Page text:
While it is tempting to blame the US, particularly its colourful and controversial President, for the humanitarian train wreck that is currently being rolled out across large parts of Kurdish-controlled Syria the situation is more complex than that.
It cannot be broken down into a straightforward "goodies" and "baddies" narrative in which the Kurds, because of their role in the defeat of Islamic state, are automatically entitled to western military support.
Trump, to be fair, was telling the truth when he tweeted that "Turkey has been planning to attack the Kurds for a long time. They have been fighting forever... I am trying to end the ENDLESS WARS".
A key component of his election campaign in 2016 was a commitment to de-escalate US involvement in foreign wars, especially that one, which means it is likely the latest troop drawdown will have strong domestic support.
Recent developments, which have included a strong condemnation of Turkish President, Recep Tayyip Erdogan's decision to launch the attack by European Union and other western leaders, raise the question of why the US is expected to stand alone as the only foreign military power guaranteeing the security of the embryonic Kurdish state that has been established in Syria.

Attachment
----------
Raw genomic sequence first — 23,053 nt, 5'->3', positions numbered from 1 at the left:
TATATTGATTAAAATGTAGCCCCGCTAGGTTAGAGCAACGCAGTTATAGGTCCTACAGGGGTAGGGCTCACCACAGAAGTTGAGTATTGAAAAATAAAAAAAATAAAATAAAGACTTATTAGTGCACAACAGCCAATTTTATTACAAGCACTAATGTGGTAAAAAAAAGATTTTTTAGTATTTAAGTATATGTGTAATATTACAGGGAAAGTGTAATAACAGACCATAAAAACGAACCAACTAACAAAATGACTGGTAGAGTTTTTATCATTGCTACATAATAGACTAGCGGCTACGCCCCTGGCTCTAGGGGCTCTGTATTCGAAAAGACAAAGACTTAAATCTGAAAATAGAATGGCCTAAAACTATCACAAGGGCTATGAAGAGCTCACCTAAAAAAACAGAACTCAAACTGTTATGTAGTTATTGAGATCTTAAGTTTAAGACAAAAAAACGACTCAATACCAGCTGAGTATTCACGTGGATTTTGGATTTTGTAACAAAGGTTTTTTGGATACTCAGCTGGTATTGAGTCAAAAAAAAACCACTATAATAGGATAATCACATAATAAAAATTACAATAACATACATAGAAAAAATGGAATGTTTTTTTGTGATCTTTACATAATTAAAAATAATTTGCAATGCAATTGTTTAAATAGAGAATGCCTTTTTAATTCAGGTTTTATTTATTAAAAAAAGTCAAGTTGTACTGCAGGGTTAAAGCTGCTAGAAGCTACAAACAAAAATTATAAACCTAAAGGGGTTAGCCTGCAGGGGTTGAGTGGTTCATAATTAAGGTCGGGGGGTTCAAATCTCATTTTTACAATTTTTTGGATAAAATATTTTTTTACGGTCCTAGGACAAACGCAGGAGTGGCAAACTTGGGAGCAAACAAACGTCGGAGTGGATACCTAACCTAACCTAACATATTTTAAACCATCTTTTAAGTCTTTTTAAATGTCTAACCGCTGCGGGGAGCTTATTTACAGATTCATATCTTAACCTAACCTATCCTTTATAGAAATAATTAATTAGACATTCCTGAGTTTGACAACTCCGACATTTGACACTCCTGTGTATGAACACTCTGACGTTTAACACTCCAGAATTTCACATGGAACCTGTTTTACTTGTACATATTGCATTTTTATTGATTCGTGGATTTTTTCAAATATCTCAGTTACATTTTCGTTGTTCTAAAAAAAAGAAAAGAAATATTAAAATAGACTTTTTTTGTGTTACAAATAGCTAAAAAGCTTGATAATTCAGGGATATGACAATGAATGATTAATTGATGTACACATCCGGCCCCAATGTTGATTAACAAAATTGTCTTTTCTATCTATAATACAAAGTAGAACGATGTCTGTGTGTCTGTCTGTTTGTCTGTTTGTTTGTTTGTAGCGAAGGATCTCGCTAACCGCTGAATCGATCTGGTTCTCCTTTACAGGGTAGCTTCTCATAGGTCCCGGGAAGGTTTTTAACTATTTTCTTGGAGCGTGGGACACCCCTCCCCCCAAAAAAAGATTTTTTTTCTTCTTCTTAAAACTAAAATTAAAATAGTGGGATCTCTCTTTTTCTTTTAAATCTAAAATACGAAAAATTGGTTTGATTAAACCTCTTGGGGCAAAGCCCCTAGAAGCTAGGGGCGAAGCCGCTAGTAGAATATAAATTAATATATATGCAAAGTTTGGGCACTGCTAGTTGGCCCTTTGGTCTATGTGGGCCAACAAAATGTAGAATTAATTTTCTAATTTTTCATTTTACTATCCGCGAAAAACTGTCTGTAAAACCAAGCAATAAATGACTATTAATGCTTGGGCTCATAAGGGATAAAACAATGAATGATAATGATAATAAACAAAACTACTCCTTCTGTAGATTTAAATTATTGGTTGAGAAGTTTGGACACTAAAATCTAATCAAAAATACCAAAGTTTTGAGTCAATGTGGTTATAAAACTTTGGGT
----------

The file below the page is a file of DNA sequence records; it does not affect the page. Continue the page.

Are those who have rushed to condemn America for the troop withdrawal, which has been anticipated for many years, willing to commit their own military forces to this fight?
The short answer to that is "probably not?"
The real issue, and one that seems to have been lost in the wash, is Turkey's transition since the turn of the century from a highly successful, multicultural and secular democracy to a more fundamentalist and aggressive stance that now threatens to further destabilise an already volatile region.
President Recep Tayyip Erdogan's threat to "open the gates" and send hundreds of thousands of refugees into Europe in retaliation for criticism of his actions is one of the most callous actions by a head of state since Saddam's use of "human shields" in the first Gulf War.
Erdogan, not Trump, is the real villain here. That is a point that seems to have been missed by some. It is the Turks (who have their own reasons for wanting to eradicate what they see as a Kurdish terrorist threat and have not welcomed the emergence of a well armed and organised de facto Kurdish state) who are the aggressors. They have crossed a national border in force and have already killed hundreds of people, including civilians and non combatants.
We should also not ignore the fact that by dragging it's feet for so long on bringing home the IS mothers and children from Syria the Australian government has now created in a situation in which it would be impossible to get them out.
They admitted as much when they said yesterday there were no plans to repatriate them in the wake of the Turkish invasion.
As we have said before, this act of moral cowardice will not play with the many Australians who believe children should not be sacrificed for the sins of their parents.
As we have previously stated if any or all of those children and their mothers come to harm those responsible for the inaction that led to that will be called to account at the ballot box.